The Legacy of 1789

One man, one vote. It seems such an obvious, such a simple principle. What can possibly hinder its implementation in South Africa, where blacks are barred from the exercise of citizenship rights, or Israel, where West Bank Palestinian children take to the streets demanding self-government and civil rights, or New York City, where the Board of Estimates (responsible for zoning, awarding contracts, and helping to draw up the city budget) is elected by a system that gives Staten Island's 377,600 people over six times the representation given to Brooklyn's 2,309,600? In declaring the Board of Estimates unconstitutional, the Supreme Court unanimously upheld a lower court decision that found the structure of representation "inconsistent with the Equal Protection Clause of the 14th Amendment."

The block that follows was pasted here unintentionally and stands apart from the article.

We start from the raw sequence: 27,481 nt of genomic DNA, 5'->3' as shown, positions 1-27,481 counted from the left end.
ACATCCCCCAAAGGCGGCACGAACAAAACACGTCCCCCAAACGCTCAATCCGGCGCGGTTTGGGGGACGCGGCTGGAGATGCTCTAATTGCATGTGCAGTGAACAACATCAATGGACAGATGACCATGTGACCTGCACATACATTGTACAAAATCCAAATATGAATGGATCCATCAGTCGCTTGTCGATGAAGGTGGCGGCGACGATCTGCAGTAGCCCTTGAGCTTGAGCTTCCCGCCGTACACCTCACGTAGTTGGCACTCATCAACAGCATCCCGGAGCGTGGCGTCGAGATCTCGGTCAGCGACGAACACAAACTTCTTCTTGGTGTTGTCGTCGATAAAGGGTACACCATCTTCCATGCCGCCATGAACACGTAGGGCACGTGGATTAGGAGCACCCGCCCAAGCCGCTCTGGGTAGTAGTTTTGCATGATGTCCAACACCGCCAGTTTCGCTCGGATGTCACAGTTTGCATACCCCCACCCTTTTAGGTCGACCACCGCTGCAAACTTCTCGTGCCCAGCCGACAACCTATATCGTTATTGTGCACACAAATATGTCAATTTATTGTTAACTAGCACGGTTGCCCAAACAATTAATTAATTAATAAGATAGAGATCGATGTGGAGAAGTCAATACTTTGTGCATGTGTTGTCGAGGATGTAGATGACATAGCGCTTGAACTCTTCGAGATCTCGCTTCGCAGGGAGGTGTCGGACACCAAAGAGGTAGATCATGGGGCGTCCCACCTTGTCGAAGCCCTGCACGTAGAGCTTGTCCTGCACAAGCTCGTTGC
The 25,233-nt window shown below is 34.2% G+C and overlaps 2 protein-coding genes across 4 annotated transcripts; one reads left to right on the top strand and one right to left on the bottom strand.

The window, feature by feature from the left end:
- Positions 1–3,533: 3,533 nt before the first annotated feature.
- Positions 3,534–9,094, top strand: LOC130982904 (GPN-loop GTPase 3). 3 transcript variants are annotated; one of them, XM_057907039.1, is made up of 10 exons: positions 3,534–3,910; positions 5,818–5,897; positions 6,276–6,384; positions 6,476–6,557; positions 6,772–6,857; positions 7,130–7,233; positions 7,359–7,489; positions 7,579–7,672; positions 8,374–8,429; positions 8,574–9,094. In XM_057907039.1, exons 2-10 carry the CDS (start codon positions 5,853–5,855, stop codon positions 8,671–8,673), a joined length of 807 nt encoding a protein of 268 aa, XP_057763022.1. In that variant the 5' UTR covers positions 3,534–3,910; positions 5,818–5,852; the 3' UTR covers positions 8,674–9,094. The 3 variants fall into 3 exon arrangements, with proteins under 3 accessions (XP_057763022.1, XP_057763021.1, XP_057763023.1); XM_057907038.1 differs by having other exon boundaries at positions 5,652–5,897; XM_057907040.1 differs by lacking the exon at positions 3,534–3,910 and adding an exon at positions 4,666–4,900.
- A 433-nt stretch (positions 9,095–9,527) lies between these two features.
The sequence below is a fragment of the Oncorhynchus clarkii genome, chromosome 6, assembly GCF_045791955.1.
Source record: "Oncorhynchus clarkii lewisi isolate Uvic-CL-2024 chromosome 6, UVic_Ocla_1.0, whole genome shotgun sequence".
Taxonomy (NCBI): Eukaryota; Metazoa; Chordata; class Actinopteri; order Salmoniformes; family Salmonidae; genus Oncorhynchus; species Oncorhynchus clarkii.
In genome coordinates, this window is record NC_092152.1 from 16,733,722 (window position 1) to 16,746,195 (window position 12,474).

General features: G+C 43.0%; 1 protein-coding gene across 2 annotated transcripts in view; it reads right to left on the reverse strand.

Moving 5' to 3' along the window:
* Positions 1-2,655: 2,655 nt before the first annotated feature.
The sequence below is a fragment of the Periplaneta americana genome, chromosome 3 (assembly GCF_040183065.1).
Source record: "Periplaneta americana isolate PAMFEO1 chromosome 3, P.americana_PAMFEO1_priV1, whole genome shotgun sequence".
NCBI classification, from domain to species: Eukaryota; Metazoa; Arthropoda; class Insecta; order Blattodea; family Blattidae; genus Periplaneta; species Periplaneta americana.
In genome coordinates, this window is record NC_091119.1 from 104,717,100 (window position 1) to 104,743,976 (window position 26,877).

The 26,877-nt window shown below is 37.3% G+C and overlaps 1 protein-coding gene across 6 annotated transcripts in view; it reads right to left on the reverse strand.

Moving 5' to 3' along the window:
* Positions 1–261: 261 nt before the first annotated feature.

It goes without saying that the Supreme Court has absolutely no constitutional right to involve itself in New York affairs, any more than it had when it interfered in the constitutions of states that gave added weight in their legislatures, by their districting plans, to rural areas. In the early 1960's the Supreme Court struck down any districting plan that was not based on population. As Allan Carlson comments in his recent book, Family Questions: "Freed from the rural yoke, state legislatures in the farm states and South began implementing a new set of values. They tossed out the Blue Laws, lifted restrictions...

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